On January 2, the United States President Barack Obama signed into law the James Zadroga 9/11 Health and Compensation Act, which is funded by a fee on the government’s procurement of goods and services from foreign manufacturers and companies.
The Act will provide health care for 9/11 first responders who rushed to Ground Zero in the days after the World Trade Center attack. In a bipartisan move between the Republican and Democrat parties, the 10-year cost of the Act was reduced to USD4.2bn before its approval on the last day of the previous Congress.
It was also agreed in Congress that the cost of the Act will be funded by a 2% excise fee on certain foreign companies that receive US government contracts.
It was pointed out that, every year, the US spends between USD35bn to USD40bn per year on the procurement of goods and services from foreign manufacturers and companies located abroad in countries that are not members of the Agreement on Government Procurement (GPA), instead of from American companies.
The proposed 2% excise fee would therefore be imposed on foreign manufacturing companies located in non-GPA countries receiving government disbursements made pursuant to future procurement agreements. The proposal would also operate to prohibit companies from raising their prices to offset the new fee.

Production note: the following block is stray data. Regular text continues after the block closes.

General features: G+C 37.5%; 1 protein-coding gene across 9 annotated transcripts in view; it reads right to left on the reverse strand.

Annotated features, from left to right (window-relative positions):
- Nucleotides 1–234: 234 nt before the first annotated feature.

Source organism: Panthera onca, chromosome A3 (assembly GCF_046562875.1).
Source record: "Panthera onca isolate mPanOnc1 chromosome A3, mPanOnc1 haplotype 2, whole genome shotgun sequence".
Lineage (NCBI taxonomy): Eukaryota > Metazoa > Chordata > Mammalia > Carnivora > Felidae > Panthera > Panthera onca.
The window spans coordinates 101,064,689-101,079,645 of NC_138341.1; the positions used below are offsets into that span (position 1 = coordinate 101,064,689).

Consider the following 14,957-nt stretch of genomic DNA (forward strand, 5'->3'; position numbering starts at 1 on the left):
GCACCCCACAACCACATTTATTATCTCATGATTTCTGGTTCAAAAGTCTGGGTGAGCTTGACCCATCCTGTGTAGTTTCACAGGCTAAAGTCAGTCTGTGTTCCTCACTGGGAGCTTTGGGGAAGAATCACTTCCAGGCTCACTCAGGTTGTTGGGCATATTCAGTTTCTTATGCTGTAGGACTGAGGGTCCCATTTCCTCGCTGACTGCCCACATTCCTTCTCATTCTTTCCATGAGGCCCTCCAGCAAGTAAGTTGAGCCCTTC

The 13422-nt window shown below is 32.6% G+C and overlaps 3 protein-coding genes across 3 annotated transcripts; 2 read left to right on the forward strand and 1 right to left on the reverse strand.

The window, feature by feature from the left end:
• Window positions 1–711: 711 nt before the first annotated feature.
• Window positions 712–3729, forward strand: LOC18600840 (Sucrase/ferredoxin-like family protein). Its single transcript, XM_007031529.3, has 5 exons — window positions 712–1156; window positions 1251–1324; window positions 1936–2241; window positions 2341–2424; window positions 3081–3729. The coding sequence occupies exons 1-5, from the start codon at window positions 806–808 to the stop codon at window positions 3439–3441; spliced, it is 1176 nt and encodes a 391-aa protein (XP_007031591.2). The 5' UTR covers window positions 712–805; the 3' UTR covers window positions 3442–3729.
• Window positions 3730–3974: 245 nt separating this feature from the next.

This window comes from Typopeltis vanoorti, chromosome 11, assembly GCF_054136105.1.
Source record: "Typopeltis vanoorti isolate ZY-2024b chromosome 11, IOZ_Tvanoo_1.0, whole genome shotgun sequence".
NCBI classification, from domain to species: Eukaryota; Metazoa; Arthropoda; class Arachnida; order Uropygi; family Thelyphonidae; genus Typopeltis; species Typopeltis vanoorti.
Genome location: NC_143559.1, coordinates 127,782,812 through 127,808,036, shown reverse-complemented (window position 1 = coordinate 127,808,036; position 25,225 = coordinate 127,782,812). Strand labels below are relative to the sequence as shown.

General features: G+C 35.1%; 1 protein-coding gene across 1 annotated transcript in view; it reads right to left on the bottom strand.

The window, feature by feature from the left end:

In the long-term, it was said that foreign countries will be incentivized to sign the GPA and the US government will be incentivized to look to domestic sources to fill procurement needs. It is also hoped that, over time, US tax revenues will further increase when US companies begin to pay taxes on their net income earned from the additional procurement contracts they receive (as opposed to foreign companies receiving these contracts who pay less or no taxes in the US).
Source: Mike Godfrey
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